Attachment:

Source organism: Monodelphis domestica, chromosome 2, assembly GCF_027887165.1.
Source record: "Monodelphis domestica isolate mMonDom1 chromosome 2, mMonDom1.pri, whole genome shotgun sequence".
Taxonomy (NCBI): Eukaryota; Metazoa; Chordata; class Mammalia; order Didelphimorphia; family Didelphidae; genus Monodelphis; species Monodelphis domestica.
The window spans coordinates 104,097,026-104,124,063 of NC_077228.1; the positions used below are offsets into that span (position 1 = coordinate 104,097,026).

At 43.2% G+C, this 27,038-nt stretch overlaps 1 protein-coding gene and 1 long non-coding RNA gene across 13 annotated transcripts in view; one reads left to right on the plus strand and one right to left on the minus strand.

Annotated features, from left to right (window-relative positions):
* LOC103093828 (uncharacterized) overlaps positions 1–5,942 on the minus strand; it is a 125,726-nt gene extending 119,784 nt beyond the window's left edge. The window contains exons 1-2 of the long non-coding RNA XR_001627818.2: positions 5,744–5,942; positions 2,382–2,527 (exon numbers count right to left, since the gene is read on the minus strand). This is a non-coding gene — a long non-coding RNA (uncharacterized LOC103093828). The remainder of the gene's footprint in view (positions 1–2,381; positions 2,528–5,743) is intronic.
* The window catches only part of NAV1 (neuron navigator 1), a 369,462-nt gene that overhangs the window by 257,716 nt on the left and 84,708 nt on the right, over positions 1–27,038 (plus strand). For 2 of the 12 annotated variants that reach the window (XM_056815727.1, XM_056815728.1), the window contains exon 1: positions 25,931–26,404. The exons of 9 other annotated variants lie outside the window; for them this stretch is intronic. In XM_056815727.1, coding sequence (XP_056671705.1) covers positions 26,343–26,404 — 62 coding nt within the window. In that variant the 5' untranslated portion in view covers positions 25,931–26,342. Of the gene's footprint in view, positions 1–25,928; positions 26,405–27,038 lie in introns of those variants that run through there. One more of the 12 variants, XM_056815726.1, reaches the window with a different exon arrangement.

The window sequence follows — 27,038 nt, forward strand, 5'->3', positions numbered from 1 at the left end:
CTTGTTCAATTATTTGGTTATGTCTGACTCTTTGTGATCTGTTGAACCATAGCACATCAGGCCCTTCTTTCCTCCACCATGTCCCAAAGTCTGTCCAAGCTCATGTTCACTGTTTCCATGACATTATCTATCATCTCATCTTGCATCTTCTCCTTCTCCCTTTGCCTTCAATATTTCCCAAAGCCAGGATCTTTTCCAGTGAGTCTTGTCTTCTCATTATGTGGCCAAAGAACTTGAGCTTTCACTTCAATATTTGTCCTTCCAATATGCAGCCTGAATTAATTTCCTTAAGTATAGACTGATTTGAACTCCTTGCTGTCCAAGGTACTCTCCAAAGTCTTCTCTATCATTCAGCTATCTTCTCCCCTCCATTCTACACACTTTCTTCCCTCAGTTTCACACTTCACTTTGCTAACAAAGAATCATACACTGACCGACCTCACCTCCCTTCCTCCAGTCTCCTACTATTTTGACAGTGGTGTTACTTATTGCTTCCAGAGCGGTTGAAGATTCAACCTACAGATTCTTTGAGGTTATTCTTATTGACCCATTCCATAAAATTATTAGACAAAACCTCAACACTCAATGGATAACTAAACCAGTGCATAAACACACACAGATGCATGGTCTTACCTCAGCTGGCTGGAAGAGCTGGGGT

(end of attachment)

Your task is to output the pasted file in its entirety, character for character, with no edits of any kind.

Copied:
Source organism: Monodelphis domestica, chromosome 2, assembly GCF_027887165.1.
Source record: "Monodelphis domestica isolate mMonDom1 chromosome 2, mMonDom1.pri, whole genome shotgun sequence".
Taxonomy (NCBI): Eukaryota; Metazoa; Chordata; class Mammalia; order Didelphimorphia; family Didelphidae; genus Monodelphis; species Monodelphis domestica.
The window spans coordinates 104,097,026-104,124,063 of NC_077228.1; the positions used below are offsets into that span (position 1 = coordinate 104,097,026).

At 43.2% G+C, this 27,038-nt stretch overlaps 1 protein-coding gene and 1 long non-coding RNA gene across 13 annotated transcripts in view; one reads left to right on the plus strand and one right to left on the minus strand.

Annotated features, from left to right (window-relative positions):
* LOC103093828 (uncharacterized) overlaps positions 1–5,942 on the minus strand; it is a 125,726-nt gene extending 119,784 nt beyond the window's left edge. The window contains exons 1-2 of the long non-coding RNA XR_001627818.2: positions 5,744–5,942; positions 2,382–2,527 (exon numbers count right to left, since the gene is read on the minus strand). This is a non-coding gene — a long non-coding RNA (uncharacterized LOC103093828). The remainder of the gene's footprint in view (positions 1–2,381; positions 2,528–5,743) is intronic.
* The window catches only part of NAV1 (neuron navigator 1), a 369,462-nt gene that overhangs the window by 257,716 nt on the left and 84,708 nt on the right, over positions 1–27,038 (plus strand). For 2 of the 12 annotated variants that reach the window (XM_056815727.1, XM_056815728.1), the window contains exon 1: positions 25,931–26,404. The exons of 9 other annotated variants lie outside the window; for them this stretch is intronic. In XM_056815727.1, coding sequence (XP_056671705.1) covers positions 26,343–26,404 — 62 coding nt within the window. In that variant the 5' untranslated portion in view covers positions 25,931–26,342. Of the gene's footprint in view, positions 1–25,928; positions 26,405–27,038 lie in introns of those variants that run through there. One more of the 12 variants, XM_056815726.1, reaches the window with a different exon arrangement.

The window sequence follows — 27,038 nt, forward strand, 5'->3', positions numbered from 1 at the left end:
CTTGTTCAATTATTTGGTTATGTCTGACTCTTTGTGATCTGTTGAACCATAGCACATCAGGCCCTTCTTTCCTCCACCATGTCCCAAAGTCTGTCCAAGCTCATGTTCACTGTTTCCATGACATTATCTATCATCTCATCTTGCATCTTCTCCTTCTCCCTTTGCCTTCAATATTTCCCAAAGCCAGGATCTTTTCCAGTGAGTCTTGTCTTCTCATTATGTGGCCAAAGAACTTGAGCTTTCACTTCAATATTTGTCCTTCCAATATGCAGCCTGAATTAATTTCCTTAAGTATAGACTGATTTGAACTCCTTGCTGTCCAAGGTACTCTCCAAAGTCTTCTCTATCATTCAGCTATCTTCTCCCCTCCATTCTACACACTTTCTTCCCTCAGTTTCACACTTCACTTTGCTAACAAAGAATCATACACTGACCGACCTCACCTCCCTTCCTCCAGTCTCCTACTATTTTGACAGTGGTGTTACTTATTGCTTCCAGAGCGGTTGAAGATTCAACCTACAGATTCTTTGAGGTTATTCTTATTGACCCATTCCATAAAATTATTAGACAAAACCTCAACACTCAATGGATAACTAAACCAGTGCATAAACACACACAGATGCATGGTCTTACCTCAGCTGGCTGGAAGAGCTGGGGT